Edward “Cousin Eddie” Garafola had been a made man in New York’s Gambino crime family for 30 years or more. And that may be how long he’ll wind up behind bars – assuming he makes it that far. On September 5, 2007, Garafola, now 69, was sentenced in Manhattan federal court to 30 years in prison for taking part in separate plots to kill a cousin and a brother-in-law. The former plot was successful; the latter was not. Garafola pleaded guilty in October 2004 to luring a cousin, Edward “Eddie the Chink” Garofalo (note: the last names are spelled differently), to his death at the hands of two hit men back in 1990. Additionally, Garafola had participated in the planning of a hit, never carried out, on former Gambino underboss Salvatore “Sammy the Bull” Gravano nearly a decade later. Garafola, moreover, was deeply involved in union corruption.
Edward Garafola had been a soldier in the Gambino family since the 1970s. For him, “family” was about home as well as work. His wife, Frannie, was the sister of Sammy Gravano, who over time would carry out nearly 20 murders at the behest of his own boss, the now-deceased John Gotti (“the Teflon Don”), until he turned against Gotti, helping prosecutors secure a court conviction on their fourth try in 1992. Gravano never liked his brother-in-law, but put up with him anyway. “He’s caused me nothing but trouble with his devious ways, always looking for the angle,” said Gravano. “A couple of guys in my crew wanted to whack him. You can’t trust him, they said. But he’s got a big edge with me. His wife is my sister and I ain’t ever going to hurt her…”
Garafola was even less crazy about Gravano. Around 1999, he helped set in motion a plan to assassinate him, a plot masterminded by John Gotti’s older brother, Peter, the latter having recently taken over the family business from John’s son, John A. Gotti, Jr. (“the Dopey Don”), who now was in prison. Gravano had been living openly in Arizona for several years following his testimony; Garafola reportedly was enraged Gravano had flipped for the prosecution. But Gravano, along with his immediate family and about 30 other persons, were arrested in February 2000 for trafficking in the drug Ecstasy. In happier times, such as they were, Garafola had been more than willing to do Sammy the Bull’s bidding. On August 8, 1990, he made a phone call to a cousin, Edward Garofalo, luring him to his death at the hands of a pair of Gravano’s top hit men, Frank Fappiano and Joseph D’Angelo. Gravano had suspected Garofalo of cooperating with law enforcement. In October 2004, Garafola pleaded guilty to both crimes, though the following year he tried, unsuccessfully, to convince a federal judge to retract the guilty plea in his cousin’s killing.
Garafola, as reported in Union Corruption Update, was knee-deep in the affairs of local construction unions and a crooked developer in New York City. He’d received large sums of money in a ghost-worker scheme in connection with the construction of the new headquarters of the New York (State) Metropolitan Transit Authority (MTA) at 2 Broadway in Lower Manhattan. In November 2004, Garafola pleaded guilty in Brooklyn federal court on money laundering, fraud and other charges. A 43-count indictment, handed down only two months earlier, indicated (among other things) Garafola had received weekly cash payments of $12,500 from developer Frederick Contini in exchange for ensuring the filing of phony union time sheets. He’d given a good portion of the money to his son, Mario, plus various representatives and associates of International Union of Elevator Constructors Local 1 and International Union of Operating Engineers Local 14. Contini had pleaded guilty to fraud in July 2004, admitting that he billed the MTA for $14.3 million in labor costs, about $10 million more than the actual figure, laundering the balance through shell companies.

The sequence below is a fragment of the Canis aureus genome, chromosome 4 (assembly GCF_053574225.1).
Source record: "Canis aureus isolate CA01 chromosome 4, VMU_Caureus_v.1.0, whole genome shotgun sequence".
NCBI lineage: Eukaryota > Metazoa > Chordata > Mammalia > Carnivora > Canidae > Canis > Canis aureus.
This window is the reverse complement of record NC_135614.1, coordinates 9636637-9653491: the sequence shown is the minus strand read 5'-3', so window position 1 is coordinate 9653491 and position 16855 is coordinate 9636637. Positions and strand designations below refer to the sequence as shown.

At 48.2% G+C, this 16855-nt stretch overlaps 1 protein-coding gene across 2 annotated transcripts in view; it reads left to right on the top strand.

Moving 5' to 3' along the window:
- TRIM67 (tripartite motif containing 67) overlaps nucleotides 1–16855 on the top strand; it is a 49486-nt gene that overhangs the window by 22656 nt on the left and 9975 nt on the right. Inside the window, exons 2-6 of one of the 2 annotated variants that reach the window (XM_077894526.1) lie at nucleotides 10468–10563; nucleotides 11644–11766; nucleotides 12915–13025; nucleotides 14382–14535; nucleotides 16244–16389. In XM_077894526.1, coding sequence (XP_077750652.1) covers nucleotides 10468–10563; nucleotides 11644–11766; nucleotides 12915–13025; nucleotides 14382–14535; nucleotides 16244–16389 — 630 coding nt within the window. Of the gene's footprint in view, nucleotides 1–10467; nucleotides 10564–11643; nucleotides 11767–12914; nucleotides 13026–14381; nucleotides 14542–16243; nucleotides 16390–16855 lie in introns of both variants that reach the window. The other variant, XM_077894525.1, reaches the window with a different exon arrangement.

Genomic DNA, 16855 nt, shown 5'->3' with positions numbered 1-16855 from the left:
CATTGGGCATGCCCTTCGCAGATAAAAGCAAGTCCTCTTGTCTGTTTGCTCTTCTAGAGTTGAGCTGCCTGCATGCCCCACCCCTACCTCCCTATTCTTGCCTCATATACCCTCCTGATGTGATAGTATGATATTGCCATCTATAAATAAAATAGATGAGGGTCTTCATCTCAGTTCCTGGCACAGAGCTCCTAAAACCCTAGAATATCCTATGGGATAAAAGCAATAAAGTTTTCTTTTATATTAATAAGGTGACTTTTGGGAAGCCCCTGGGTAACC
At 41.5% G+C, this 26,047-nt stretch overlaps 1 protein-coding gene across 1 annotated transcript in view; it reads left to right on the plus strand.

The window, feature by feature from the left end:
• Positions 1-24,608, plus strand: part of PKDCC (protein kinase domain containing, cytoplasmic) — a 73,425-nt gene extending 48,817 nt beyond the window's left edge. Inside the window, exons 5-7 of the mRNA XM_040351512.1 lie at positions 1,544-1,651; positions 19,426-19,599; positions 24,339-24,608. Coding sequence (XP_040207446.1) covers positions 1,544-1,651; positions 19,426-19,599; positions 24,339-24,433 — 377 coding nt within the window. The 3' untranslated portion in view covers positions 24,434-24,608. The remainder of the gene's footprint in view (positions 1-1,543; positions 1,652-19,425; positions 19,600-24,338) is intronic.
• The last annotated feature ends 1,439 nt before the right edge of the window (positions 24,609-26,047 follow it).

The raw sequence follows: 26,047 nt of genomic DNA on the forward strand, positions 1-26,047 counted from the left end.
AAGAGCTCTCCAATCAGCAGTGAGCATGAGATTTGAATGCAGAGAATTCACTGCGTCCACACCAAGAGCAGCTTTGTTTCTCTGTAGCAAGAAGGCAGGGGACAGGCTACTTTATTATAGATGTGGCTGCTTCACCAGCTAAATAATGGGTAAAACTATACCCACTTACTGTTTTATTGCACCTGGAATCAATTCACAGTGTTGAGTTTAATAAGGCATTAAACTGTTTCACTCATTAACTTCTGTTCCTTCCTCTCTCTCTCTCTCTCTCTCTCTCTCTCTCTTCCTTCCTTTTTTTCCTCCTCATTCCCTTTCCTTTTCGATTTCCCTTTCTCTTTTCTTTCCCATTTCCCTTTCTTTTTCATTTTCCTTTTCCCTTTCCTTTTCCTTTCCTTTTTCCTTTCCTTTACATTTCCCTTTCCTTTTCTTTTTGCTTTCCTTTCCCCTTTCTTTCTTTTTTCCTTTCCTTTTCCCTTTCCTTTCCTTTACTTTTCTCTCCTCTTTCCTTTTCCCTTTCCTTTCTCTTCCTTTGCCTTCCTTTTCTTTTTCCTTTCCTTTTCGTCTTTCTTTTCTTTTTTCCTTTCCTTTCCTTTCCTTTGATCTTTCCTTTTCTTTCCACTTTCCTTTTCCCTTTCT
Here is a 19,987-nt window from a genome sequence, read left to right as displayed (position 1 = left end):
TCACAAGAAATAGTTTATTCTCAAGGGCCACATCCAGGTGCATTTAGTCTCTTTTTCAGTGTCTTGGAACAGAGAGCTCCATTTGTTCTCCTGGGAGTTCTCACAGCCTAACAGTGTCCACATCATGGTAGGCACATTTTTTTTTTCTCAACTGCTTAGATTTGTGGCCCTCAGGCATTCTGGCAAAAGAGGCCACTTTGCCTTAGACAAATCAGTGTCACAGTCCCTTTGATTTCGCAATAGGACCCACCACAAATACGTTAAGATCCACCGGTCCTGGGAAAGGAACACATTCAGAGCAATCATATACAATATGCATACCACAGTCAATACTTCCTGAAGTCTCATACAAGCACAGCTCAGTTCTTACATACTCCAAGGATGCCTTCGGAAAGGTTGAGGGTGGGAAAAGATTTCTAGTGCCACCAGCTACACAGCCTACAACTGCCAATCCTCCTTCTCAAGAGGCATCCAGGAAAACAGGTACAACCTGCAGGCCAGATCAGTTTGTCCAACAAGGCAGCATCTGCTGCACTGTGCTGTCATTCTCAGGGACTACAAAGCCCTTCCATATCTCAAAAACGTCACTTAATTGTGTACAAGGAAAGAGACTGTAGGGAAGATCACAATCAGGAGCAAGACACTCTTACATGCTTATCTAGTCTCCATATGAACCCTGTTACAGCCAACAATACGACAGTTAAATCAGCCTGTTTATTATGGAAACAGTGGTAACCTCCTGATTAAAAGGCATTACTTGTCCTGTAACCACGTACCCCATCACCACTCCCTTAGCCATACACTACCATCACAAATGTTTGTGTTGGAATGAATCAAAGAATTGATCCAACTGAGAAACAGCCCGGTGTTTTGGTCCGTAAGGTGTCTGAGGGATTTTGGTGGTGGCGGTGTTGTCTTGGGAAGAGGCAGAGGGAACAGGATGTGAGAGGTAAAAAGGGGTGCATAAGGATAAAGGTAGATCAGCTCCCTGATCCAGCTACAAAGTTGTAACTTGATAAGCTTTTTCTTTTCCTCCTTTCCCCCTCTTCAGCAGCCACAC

Mario Garafola in turn had embezzled a combined more than $800,000 in pension and other benefits from locals of the Laborers and the Carpenters & Joiners unions. U.S. Attorney’s Office documents indicate that the younger Garafola, through construction companies he owned: 1) billed the MTA for the 2 Broadway project at union rates while hiring nonunion workers; and 2) siphoned off contractually-mandated benefits meant for union employees. He was convicted for fraud, and sentenced in August 2005.
The scam involved extensive falsification and concealment of assets. Financial detective work by an unnamed special agent for the IRS’s New York office proved central to untangling the web of mob, union and developer relationships. “An important investigative piece of this case was tracing the flow of money,” said Special Agent Joseph Foy, spokesperson for the office. Thanks to investigations such as these, the Gambino crime family is a good deal less able to infiltrate legitimate enterprises than it was a decade or two ago. (New York Post, 9/7/07; New York Daily News, 9/7/07; New York Times, 9/7/07; U.S. Department of Justice, various documents; other sources).